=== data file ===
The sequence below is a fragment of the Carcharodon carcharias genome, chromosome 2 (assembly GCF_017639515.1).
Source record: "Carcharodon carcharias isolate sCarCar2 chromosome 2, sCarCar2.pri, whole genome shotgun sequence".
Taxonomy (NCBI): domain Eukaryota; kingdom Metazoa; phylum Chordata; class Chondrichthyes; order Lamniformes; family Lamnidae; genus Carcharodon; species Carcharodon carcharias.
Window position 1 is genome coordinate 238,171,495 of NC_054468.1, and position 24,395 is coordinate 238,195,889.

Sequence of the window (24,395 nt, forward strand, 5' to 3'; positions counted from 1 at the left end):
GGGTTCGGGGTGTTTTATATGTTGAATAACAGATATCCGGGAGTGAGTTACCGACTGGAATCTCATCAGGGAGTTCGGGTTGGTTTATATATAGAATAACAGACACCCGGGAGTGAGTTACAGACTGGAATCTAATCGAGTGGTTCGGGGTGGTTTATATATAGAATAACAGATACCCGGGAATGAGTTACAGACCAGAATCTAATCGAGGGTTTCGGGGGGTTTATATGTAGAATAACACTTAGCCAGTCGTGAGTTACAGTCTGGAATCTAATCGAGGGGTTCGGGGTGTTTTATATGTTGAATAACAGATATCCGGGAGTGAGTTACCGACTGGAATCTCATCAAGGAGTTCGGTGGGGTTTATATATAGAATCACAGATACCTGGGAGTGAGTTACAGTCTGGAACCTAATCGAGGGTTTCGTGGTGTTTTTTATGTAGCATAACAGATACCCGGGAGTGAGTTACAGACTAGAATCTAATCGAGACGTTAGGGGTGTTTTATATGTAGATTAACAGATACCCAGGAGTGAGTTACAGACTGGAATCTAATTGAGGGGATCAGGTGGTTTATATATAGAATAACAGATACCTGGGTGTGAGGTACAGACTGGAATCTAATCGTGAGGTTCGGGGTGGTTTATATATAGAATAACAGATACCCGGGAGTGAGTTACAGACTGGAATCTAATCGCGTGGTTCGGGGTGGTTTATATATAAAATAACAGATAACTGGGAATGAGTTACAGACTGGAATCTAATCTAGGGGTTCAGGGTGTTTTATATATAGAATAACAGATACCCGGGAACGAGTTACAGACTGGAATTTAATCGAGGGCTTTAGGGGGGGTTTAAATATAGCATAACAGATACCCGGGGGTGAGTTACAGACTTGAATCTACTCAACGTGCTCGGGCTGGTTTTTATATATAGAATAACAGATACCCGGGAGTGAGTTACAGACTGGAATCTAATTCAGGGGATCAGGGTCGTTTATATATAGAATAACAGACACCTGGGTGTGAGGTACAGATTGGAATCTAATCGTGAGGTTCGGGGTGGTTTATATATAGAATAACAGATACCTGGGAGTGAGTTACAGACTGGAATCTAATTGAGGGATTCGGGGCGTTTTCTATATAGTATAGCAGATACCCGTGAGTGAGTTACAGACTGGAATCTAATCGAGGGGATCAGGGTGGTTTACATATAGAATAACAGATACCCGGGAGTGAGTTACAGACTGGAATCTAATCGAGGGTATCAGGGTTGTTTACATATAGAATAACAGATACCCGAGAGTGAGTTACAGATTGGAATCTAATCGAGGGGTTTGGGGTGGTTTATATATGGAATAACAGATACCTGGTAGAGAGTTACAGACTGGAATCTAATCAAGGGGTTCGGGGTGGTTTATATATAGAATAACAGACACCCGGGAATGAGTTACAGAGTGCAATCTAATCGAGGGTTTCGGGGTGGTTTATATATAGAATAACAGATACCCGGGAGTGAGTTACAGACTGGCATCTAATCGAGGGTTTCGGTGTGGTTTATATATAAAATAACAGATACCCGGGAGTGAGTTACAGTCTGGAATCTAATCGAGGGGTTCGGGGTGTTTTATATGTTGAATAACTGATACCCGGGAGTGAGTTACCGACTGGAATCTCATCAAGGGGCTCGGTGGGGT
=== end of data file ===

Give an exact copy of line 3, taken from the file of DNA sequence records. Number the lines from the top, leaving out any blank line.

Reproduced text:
Taxonomy (NCBI): domain Eukaryota; kingdom Metazoa; phylum Chordata; class Chondrichthyes; order Lamniformes; family Lamnidae; genus Carcharodon; species Carcharodon carcharias.